• Create and maintain a stimulating environment that encourages pupils to be engaged
  • Display the pupil code of conduct or their own classroom rules
  • Develop a positive relationship with pupils, which may include:
  • Greeting pupils in the morning/at the start of lessons
  • Establishing clear routines
  • Communicating expectations of behaviour in ways other than verbally
  • Highlighting and promoting good behaviour
  • Concluding the day positively and starting the next day afresh
  • Having a plan for dealing with low-level disruption
  • Using positive reinforcement

Staff are responsible for:

  • Implementing the behaviour policy consistently
  • Modelling positive behaviour
  • Providing a personalised approach to the specific behavioural needs of particular pupils
  • Recording behaviour incidents

The senior leadership team will support staff in responding to behaviour incidents.

Parents

Parents are expected to:

  • Support their child in adhering to the behaviour policy
  • Inform the school of any changes in circumstances that may affect their child's behaviour
  • Discuss any behavioural concerns with the class teacher promptly
  • Model behaviour which is in line with the YKPS guiding statements and standards outlined in this document

Students

Students are expected to:

  • Approach school with a positive attitude
  • Show kindness and respect to all members of the community
  • In class, make it possible for all pupils to learn
  • Treat the school buildings and school property with respect
  • Wear the correct uniform at all times
  • Accept sanctions when given
  • Refrain from behaving in a way that brings the school into disrepute, including when outside school

Off-campus and online behavior

All sections of this policy continue to apply when a student is on a school organised off-campus trip or is still in school uniform. They also apply for a student's online actions especially those on public forums such as WeChat, QQ, Facebook, Instagram, Snapchat etc. The school does not take any responsibility for the actions of a student when not under the direct supervision of the school, however, the school reserves the right to implement sanctions as outlined in this document if an incident does come to light.

Rewards and sanctions

Rewards

Positive behaviour will be rewarded with:

  • Praise
  • Letters or phone calls home to parents
  • Positive references and recommendation letters
  • Student leadership responsibilities
  • Credits towards the YK Pao Challenge
  • Academic recognition through the Founders' and Principal's Awards

Sanctions

All sanctions must be logged in PowerSchool to keep clear record of student misbehaviour. Sanctions for behaviours listed above in order of severity:

  • In-House Detention: Student is required to be in a designated location in the boarding house from 9 pm until 10 pm. This would be issued for incidents of persistent minor infractions reported to the HM. Accumulation of three of these detentions within a semester results in a Principal's Detention.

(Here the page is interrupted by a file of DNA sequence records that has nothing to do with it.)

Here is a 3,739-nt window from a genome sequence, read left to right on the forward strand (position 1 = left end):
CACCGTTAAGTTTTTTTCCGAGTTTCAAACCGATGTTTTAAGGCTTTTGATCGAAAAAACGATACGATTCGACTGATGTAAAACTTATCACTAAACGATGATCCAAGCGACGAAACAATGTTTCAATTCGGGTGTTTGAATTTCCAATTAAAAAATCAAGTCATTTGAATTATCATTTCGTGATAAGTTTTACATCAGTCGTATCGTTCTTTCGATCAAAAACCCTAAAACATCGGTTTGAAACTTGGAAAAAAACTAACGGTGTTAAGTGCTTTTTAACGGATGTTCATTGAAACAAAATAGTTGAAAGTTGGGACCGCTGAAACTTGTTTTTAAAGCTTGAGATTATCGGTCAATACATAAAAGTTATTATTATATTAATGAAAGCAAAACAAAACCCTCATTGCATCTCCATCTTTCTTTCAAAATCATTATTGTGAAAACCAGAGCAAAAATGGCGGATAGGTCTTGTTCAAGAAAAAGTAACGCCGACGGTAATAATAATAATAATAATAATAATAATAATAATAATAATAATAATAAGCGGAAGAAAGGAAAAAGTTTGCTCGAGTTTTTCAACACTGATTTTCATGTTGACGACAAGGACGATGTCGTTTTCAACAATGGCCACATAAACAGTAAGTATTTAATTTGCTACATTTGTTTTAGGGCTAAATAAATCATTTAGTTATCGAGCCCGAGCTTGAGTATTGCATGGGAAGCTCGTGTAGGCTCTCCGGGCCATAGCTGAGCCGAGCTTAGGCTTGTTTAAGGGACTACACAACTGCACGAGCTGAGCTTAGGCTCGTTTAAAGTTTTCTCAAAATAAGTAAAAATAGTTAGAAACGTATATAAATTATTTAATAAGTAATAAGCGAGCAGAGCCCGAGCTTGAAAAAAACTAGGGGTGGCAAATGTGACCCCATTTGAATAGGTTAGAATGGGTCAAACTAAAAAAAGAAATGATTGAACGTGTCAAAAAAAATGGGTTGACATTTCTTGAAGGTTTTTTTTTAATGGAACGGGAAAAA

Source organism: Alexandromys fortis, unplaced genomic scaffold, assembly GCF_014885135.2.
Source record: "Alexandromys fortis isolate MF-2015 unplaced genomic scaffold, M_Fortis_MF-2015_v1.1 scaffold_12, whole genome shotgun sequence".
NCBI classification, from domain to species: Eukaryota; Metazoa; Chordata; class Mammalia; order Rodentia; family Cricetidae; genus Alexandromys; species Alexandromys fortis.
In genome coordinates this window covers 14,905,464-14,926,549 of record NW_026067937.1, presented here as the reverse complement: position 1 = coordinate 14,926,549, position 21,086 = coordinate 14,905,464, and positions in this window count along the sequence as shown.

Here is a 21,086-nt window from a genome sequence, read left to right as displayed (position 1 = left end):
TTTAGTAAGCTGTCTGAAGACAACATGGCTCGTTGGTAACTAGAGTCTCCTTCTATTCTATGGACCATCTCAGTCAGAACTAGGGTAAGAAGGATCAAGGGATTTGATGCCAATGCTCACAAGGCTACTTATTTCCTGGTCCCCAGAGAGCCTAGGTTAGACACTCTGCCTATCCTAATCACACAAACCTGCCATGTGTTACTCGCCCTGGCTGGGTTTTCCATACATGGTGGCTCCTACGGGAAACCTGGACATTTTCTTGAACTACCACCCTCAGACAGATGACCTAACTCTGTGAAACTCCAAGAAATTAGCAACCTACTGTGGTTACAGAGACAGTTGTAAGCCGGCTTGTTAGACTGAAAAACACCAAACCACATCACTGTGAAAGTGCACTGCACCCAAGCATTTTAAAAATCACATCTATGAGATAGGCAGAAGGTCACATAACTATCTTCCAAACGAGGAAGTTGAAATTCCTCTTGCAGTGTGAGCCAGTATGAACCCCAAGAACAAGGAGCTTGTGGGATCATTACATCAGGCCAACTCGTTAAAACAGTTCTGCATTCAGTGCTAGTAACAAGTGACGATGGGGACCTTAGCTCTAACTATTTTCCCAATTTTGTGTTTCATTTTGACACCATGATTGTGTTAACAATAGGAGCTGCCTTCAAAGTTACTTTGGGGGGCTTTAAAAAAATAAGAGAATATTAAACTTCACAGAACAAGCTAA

• Lunch Time Detention (new for August 2019): Student is required to be in a designated location in the academic building for the lunch period and fl extime. This consequence, which should be given by the class teacher or Head of Department, is primarily issued for incidents of academic indiscipline. Accumulation of three of these detentions within a semester results in a Principal's Detention.
  • Principal's Detention: issued for incidents of technology misuse in class, disruption of classes and other major infractions. Accumulation of three of these detentions within the academic year results in an in-school suspension.
  • In-school Suspension: issued for major infractions and those that go above those listed for a Principal's Detention. Accumulation of three of these detentions within the academic year results in an external suspension and the issuance of a behaviour contract.
  • External Suspension: issued for severe infractions or for students who continually show they are unable to follow rules and directions stated above.
  • Behaviour Contract: Issued for severe infractions or for students who continually show they are unable to follow rules and directions stated above. This will be an understanding between the student, the parents, and the school that if the student cannot follow rules after the contract is agreed upon more serious sanctions will follow (e.g. having boarding status revoked, losing afternoon activity participation privileges, expulsion).
  • Exclusion from the Residential Program and/or the CCA Program: Issued for students who repeatedly fail to adhere to the terms of a behaviour contract, and can be for a period set by the Student Life and Principal's Office.
  • Expulsion: Issued for students who have shown they are not in a position to abide by the school's behavioural or academic expectations.

Reporting Disciplinary Action to Universities

It is in a student's and YK Pao School's best interest to approach the university application process in an honest and ethical manner. Establishing and maintaining YK Pao School's reputation for excellence and integrity among universities is of critical importance. Therefore, YK Pao School reserves the right to notify other schools, colleges and universities (to which a student is applying, has been admitted or is matriculating) of a student's suspension or other serious discipline issue(s) stemming from academic or behavioural misconduct, past or present. As a member of the National Association for College Admission Counselling (NACAC), YK Pao School abides by NACAC's Statement of Principles of Good Practice in providing to universities information about our Secondary School students that is relevant to the admissions process. The Principal will make any decision as to whether a university is informed of disciplinary incidents.


All potential consequences of infractions are at the final discretion of the school's Executive Head.